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A Singer’s Notes 119: Fall Festival, Shakespeare and Company, 2015; Jacob’s Ladder

William Shakespeare's First Folio, 1623: Title Page

William Shakespeare’s First Folio, 1623: Title Page 

The first thing you notice is this—the kids get it.Complex language, big fat words, antique expressions—it doesn’t matter. They are one super-receptive brain. I have just seen the kids sitting in “the pit” make sense out of elaborate Shakespearian conceits effortlessly. How can this be? As far-fetched as it may sound, I think the Fall Festival audience is the very picture of the groundlings in the pit, in Shakespeare’s Globe. Not only do they connect with the now-ancient language, they respond to it, often audibly. Theirs is the most interactive theatre you are going to find these days. Ten schools come together each November and perform Shakespeare for each other. We’re talking somewhere between fifteen and twenty hours of Shakespeare. The young ones tell me it is like an immersion. They hear the language like it is their vernacular. Best of all, it is an inclusive festival. Everyone in the pit is actively involved. You may think this breaks the illusion of how theatre works—we’re supposed to sit there quietly, right? Don’t we expect this from our children when some important actor or musician is at work? Not at this festival. They talk back; they sympathize; they boo at the villain- they live it. At the end there is music- late on the Sunday afternoon the verbal flood subsides, and a wordless beguilingly song is played, tears are shed. The groundlings have heard the greatness.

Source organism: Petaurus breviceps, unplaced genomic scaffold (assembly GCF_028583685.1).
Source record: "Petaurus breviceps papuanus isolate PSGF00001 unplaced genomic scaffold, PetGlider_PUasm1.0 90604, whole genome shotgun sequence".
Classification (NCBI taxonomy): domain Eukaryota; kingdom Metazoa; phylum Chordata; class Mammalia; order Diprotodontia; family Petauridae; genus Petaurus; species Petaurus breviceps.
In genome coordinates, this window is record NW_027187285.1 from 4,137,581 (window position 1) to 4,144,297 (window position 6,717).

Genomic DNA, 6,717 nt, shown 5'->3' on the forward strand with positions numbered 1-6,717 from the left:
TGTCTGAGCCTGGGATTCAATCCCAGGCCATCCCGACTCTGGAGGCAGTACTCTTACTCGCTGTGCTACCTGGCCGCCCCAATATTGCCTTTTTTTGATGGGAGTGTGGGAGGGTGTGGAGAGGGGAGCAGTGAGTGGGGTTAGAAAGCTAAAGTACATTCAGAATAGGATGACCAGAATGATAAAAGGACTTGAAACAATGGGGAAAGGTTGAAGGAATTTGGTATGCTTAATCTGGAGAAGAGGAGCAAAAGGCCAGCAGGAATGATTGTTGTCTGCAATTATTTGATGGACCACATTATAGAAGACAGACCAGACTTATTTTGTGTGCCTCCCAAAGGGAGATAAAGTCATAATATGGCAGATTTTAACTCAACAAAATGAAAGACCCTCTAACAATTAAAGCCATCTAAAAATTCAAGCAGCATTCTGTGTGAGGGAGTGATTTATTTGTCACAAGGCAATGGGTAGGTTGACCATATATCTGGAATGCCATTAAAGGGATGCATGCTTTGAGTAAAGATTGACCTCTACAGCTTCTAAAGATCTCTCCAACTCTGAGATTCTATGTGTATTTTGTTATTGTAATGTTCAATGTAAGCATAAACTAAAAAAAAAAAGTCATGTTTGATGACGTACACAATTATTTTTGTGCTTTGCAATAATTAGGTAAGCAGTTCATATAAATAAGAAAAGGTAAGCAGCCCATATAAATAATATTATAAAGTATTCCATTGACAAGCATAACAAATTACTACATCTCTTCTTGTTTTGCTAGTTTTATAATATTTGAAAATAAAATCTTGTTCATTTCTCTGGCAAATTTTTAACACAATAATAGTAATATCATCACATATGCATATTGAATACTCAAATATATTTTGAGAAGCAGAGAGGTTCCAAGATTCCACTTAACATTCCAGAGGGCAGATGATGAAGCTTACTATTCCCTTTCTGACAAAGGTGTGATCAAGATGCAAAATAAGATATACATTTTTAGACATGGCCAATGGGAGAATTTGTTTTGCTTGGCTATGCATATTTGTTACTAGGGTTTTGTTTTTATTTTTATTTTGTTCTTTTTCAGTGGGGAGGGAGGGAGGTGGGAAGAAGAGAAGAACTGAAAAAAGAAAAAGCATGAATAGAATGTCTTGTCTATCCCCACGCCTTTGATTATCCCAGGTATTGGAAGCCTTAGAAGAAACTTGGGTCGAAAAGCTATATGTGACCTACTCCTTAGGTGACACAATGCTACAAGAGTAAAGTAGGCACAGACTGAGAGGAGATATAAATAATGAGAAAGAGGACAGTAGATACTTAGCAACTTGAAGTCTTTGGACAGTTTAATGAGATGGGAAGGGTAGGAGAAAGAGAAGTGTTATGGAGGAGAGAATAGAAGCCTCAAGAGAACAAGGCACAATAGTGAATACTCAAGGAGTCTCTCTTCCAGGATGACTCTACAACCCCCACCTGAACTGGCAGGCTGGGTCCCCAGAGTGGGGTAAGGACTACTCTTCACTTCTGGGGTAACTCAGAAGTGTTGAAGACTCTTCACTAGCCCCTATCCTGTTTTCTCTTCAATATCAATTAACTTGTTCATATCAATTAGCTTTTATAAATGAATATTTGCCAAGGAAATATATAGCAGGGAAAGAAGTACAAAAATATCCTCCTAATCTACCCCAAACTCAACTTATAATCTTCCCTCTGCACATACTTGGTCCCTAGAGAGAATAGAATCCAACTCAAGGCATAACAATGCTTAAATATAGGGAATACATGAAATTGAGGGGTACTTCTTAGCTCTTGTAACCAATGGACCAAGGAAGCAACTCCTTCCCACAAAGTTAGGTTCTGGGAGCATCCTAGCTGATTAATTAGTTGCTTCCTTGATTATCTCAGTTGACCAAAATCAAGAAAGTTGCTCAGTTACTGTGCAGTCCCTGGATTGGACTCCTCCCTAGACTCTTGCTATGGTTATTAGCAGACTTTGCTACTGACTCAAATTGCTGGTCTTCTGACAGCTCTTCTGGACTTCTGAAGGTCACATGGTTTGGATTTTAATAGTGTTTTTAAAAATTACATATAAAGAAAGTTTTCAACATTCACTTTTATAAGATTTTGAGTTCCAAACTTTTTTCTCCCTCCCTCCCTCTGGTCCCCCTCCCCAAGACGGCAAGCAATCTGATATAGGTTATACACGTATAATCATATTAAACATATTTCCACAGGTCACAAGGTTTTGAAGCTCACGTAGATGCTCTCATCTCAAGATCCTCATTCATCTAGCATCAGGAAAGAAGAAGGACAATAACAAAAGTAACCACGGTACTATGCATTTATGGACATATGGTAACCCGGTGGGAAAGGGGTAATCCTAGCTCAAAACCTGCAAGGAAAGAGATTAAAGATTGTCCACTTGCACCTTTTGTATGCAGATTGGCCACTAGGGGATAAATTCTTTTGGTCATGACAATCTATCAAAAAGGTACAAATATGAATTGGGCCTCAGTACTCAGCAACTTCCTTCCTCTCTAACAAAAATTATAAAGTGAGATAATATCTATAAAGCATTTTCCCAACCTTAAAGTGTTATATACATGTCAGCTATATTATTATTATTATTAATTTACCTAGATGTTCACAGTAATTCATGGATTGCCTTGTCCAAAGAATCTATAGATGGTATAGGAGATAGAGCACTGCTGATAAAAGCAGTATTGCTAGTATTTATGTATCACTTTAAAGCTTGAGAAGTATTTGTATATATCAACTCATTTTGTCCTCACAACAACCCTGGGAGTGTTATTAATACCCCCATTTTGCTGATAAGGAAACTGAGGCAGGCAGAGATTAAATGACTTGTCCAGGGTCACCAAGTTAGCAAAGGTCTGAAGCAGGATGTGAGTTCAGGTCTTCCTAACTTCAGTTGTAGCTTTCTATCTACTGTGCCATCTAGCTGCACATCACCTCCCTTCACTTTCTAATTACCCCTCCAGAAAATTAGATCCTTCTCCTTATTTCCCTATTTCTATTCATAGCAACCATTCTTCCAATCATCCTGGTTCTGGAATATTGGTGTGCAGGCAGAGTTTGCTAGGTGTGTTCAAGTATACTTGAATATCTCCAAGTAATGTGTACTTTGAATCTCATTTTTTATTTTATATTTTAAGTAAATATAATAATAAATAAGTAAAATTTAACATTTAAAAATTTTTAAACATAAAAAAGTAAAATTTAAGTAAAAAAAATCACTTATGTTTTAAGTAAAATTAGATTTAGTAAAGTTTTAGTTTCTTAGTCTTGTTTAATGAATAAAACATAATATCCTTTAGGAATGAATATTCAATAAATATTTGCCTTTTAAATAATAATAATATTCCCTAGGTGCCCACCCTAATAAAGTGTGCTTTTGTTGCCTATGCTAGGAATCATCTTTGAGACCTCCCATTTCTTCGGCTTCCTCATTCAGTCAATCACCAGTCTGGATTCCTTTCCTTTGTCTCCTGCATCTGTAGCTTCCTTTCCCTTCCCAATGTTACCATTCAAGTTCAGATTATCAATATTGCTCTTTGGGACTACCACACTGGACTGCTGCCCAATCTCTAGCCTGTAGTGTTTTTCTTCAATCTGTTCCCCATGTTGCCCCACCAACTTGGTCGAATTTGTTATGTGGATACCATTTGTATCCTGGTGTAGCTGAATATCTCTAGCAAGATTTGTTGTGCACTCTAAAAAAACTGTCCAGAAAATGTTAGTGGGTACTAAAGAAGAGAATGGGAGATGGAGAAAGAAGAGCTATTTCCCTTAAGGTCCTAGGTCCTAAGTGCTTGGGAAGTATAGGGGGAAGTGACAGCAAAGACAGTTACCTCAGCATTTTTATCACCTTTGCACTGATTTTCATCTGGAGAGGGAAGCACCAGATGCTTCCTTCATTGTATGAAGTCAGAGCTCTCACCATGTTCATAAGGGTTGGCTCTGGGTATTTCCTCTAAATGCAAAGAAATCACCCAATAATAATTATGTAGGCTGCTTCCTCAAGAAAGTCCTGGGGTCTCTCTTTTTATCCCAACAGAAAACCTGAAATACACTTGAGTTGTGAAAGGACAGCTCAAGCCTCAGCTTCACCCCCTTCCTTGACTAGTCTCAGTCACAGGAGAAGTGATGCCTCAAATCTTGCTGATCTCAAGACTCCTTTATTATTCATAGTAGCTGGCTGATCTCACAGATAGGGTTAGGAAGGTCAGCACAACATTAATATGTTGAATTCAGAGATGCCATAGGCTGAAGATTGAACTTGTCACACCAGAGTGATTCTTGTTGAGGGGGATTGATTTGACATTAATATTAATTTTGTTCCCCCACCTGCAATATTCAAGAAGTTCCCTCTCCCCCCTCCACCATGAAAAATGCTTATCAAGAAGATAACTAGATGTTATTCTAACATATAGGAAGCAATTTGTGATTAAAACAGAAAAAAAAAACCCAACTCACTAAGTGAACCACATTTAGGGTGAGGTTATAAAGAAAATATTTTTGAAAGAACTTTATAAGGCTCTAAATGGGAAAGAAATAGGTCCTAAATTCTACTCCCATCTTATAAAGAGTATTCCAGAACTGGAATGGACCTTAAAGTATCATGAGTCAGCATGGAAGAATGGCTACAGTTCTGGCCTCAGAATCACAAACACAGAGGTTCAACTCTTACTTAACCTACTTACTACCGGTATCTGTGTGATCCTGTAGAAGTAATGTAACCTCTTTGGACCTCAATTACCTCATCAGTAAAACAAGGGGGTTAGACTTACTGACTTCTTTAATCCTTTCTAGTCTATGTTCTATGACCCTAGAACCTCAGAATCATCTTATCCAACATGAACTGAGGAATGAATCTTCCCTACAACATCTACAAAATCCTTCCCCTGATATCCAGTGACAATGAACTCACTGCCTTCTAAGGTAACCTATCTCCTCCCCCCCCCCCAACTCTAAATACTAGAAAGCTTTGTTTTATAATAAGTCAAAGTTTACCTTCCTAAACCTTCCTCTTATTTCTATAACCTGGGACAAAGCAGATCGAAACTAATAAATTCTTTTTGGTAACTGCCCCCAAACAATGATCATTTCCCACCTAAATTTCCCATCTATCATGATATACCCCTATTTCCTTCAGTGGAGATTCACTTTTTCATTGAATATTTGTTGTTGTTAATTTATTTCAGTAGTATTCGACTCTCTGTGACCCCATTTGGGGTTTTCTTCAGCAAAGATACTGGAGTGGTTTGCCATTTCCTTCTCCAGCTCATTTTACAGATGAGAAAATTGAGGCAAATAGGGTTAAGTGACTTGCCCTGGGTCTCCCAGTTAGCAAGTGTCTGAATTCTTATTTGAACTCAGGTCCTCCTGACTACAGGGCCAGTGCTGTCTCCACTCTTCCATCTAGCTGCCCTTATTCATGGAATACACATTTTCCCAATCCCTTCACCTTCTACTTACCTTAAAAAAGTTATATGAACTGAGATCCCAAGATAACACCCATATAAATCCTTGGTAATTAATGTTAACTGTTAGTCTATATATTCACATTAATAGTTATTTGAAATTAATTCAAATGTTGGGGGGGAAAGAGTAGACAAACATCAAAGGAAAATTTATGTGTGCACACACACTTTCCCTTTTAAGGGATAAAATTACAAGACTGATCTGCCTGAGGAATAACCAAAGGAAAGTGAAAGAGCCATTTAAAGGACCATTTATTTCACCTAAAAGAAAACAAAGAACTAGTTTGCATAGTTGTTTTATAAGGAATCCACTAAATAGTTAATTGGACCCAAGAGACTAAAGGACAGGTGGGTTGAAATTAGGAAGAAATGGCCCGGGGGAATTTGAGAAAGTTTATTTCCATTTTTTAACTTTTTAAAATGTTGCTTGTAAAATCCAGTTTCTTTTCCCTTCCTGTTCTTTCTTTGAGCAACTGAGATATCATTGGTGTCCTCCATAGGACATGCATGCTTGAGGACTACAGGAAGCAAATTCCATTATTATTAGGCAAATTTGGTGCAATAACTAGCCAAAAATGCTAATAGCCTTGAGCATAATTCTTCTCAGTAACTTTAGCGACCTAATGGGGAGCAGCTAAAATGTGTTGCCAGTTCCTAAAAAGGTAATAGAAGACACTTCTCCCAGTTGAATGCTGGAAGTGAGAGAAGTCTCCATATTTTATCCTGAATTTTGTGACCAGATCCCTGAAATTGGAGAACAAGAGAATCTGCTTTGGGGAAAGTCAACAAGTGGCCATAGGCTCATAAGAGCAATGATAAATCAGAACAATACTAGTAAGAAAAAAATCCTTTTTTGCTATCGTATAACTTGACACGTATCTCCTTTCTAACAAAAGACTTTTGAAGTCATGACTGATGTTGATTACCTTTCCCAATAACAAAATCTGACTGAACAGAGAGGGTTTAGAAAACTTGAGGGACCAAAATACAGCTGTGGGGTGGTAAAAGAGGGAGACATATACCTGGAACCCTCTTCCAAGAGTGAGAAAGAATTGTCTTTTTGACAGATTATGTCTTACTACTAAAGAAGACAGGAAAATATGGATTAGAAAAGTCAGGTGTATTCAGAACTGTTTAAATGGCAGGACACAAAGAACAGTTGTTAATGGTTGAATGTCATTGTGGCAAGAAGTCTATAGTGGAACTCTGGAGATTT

The Boston Conservatory Grand Opening Performance featuring Joseph Silverstein, violin Photo Eric Antoniou.

The Boston Conservatory
Grand Opening Performance featuring Joseph Silverstein, violin
Photo Eric Antoniou.

Great musical communities are very like a ladder, the humblest freshman at conservatory, right up to the geniuses at the top. Music students have a natural capacity to worship great artists. First, there is a sense of wonder that a human being can do something so beautiful with a piece of wood or a small muscle in the throat. Then they become familiars—a lesson every week, maybe eventually a first-name basis, maybe not. Then the blessed few climb, some all the way to the top. When I was in school in Boston, the rare ones at the top included the genius Seiji Ozawa, the other genius Gunther Schuller, and the late lamented concertmaster of the Boston Symphony Orchestra, Joseph Silverstein. Talking with the great ones was not always easy, not because of their way with other people, but because of deep respect for them. But each of these three was easy to talk to, didn’t mind interruptions, was happy to help. Gentlest of the three was Maestro Silverstein, a soft-spoken man who had no airs about him and who played the violin as naturally as a bird sings. What I will never forget is his heaven-like playing of the violin obbligato in Bach’s “Erbarme dich” from the Matthew Passion. His intense, fast vibrato which was inexplicably gentle, held the ear captive. I was a kid singing a small part in this performance, probably fifty feet away from him on the Symphony Hall stage, but the tone seemed to always be in my ear. The aria calls for playing which hides its own virtuosity and elevates the horrific event to follow into a salvation. No one played with a sweeter tone than Maestro Silverstein. I saw him a couple of weeks ago in the theatre. He told me about his place in Florida. Now he is gone. Farewell, Maestro.

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